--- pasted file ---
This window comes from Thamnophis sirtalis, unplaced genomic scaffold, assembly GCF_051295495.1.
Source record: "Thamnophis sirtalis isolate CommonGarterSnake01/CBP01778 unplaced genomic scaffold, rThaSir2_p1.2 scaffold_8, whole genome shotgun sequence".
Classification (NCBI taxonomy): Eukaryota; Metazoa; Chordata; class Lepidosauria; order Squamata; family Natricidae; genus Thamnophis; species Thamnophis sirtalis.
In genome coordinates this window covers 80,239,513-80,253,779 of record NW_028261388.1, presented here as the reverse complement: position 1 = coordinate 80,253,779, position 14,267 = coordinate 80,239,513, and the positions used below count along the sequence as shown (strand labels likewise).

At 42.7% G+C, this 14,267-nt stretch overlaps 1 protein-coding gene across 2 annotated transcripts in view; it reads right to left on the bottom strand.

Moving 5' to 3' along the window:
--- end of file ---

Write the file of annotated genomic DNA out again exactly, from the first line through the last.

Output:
This window comes from Thamnophis sirtalis, unplaced genomic scaffold, assembly GCF_051295495.1.
Source record: "Thamnophis sirtalis isolate CommonGarterSnake01/CBP01778 unplaced genomic scaffold, rThaSir2_p1.2 scaffold_8, whole genome shotgun sequence".
Classification (NCBI taxonomy): Eukaryota; Metazoa; Chordata; class Lepidosauria; order Squamata; family Natricidae; genus Thamnophis; species Thamnophis sirtalis.
In genome coordinates this window covers 80,239,513-80,253,779 of record NW_028261388.1, presented here as the reverse complement: position 1 = coordinate 80,253,779, position 14,267 = coordinate 80,239,513, and the positions used below count along the sequence as shown (strand labels likewise).

At 42.7% G+C, this 14,267-nt stretch overlaps 1 protein-coding gene across 2 annotated transcripts in view; it reads right to left on the bottom strand.

Moving 5' to 3' along the window: